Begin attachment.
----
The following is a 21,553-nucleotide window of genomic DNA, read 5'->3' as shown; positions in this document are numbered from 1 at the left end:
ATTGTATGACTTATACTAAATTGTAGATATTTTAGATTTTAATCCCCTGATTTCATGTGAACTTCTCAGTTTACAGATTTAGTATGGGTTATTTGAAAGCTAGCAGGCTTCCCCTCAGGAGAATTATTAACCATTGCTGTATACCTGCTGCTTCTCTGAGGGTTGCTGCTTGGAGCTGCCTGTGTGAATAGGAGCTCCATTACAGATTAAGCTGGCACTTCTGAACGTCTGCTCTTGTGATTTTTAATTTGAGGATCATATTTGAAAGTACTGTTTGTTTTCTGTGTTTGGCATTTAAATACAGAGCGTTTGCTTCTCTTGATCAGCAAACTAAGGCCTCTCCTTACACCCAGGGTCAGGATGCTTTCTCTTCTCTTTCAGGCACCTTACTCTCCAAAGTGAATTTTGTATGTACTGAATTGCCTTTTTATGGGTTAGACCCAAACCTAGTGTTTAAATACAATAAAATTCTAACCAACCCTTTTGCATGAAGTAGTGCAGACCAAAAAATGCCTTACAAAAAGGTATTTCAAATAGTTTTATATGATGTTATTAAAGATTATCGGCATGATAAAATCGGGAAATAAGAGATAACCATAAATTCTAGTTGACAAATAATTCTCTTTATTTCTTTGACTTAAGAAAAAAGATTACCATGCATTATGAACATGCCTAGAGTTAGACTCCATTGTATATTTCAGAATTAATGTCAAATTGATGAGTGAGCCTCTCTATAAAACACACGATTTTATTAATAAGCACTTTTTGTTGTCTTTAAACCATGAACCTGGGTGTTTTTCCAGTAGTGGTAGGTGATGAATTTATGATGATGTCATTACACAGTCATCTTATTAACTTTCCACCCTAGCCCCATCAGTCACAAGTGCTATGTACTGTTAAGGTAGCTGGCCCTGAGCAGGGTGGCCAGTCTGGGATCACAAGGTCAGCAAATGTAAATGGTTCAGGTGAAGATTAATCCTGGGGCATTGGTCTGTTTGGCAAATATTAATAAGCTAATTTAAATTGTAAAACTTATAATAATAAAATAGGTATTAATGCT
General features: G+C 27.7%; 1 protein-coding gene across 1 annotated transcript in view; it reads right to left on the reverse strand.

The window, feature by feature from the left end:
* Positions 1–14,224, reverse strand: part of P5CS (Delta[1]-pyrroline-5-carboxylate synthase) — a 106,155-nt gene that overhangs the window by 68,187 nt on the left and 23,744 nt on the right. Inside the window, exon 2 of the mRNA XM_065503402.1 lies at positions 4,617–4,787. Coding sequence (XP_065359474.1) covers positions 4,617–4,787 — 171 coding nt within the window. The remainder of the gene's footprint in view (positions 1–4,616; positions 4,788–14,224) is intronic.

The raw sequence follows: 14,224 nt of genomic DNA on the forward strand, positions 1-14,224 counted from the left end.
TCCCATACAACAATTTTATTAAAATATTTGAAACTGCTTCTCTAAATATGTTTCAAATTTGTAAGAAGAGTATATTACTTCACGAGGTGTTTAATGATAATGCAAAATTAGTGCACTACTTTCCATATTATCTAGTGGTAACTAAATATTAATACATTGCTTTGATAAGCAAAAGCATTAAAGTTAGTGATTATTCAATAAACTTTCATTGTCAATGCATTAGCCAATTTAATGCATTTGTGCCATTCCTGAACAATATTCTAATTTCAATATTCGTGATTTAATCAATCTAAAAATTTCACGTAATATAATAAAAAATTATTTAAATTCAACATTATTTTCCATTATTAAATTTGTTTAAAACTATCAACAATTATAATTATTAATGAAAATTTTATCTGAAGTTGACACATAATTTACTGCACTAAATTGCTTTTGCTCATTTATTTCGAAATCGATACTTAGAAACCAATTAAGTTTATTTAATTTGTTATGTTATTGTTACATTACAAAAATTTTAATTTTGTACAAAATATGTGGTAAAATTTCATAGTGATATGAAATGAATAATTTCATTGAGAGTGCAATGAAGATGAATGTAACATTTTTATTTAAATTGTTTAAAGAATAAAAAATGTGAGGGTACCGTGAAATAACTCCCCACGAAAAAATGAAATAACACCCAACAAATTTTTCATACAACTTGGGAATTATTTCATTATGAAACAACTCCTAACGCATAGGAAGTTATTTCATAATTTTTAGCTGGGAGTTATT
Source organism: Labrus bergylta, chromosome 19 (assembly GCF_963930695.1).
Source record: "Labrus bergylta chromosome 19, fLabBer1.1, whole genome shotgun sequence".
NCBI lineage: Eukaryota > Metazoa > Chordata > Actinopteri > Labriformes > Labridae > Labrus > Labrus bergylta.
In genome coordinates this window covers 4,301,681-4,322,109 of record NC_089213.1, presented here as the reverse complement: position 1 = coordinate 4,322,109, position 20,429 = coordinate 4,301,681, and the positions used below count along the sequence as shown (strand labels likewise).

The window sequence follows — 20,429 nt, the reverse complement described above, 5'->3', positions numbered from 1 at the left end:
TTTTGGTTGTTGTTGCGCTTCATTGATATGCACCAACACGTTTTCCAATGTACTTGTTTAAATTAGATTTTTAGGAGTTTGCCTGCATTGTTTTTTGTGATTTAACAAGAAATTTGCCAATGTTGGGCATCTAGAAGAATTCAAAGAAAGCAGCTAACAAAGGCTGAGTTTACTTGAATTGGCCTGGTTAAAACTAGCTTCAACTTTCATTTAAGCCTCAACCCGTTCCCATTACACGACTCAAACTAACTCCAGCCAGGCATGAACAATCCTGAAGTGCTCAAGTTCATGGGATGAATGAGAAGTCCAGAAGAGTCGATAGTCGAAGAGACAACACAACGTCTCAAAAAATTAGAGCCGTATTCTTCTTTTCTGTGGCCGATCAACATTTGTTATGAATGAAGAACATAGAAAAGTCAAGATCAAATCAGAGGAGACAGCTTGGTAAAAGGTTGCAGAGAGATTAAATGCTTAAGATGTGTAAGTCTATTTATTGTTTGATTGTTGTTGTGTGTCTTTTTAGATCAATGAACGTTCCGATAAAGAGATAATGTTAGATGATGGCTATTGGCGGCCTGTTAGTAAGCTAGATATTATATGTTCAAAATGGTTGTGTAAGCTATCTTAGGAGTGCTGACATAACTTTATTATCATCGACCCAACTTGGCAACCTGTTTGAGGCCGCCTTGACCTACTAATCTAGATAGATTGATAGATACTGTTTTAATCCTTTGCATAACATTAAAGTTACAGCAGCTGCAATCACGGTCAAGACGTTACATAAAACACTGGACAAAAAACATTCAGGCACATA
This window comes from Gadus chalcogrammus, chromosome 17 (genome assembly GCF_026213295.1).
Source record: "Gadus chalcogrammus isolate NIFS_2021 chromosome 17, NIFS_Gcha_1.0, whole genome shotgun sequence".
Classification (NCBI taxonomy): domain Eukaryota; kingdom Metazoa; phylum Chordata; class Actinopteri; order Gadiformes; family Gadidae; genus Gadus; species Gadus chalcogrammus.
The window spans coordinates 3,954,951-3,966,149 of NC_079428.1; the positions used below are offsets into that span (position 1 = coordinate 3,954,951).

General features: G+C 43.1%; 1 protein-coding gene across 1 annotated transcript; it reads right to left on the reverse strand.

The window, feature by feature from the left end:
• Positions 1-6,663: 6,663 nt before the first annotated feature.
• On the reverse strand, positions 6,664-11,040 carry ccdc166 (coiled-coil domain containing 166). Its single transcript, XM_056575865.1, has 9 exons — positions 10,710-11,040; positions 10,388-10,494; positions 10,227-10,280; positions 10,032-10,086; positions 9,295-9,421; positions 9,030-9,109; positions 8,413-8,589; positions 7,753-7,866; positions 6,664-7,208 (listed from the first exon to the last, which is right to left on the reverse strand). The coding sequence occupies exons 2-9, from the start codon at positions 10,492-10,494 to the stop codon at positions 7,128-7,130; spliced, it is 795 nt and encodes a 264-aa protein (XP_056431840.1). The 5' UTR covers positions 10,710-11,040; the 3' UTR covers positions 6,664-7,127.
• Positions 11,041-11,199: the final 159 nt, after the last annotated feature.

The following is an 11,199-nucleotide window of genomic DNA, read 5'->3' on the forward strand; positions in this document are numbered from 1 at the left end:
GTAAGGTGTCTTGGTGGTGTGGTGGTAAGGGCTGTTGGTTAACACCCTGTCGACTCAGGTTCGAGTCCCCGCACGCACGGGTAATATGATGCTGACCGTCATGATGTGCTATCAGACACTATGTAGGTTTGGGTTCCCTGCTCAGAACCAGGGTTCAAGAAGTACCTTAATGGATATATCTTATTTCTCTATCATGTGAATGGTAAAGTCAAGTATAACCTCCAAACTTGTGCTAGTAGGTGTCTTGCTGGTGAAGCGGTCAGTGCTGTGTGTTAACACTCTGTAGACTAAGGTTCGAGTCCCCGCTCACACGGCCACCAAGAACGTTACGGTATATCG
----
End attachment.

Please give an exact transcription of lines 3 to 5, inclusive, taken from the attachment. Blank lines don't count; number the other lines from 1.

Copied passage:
General features: G+C 27.7%; 1 protein-coding gene across 1 annotated transcript in view; it reads right to left on the reverse strand.

The window, feature by feature from the left end:
* Positions 1–14,224, reverse strand: part of P5CS (Delta[1]-pyrroline-5-carboxylate synthase) — a 106,155-nt gene that overhangs the window by 68,187 nt on the left and 23,744 nt on the right. Inside the window, exon 2 of the mRNA XM_065503402.1 lies at positions 4,617–4,787. Coding sequence (XP_065359474.1) covers positions 4,617–4,787 — 171 coding nt within the window. The remainder of the gene's footprint in view (positions 1–4,616; positions 4,788–14,224) is intronic.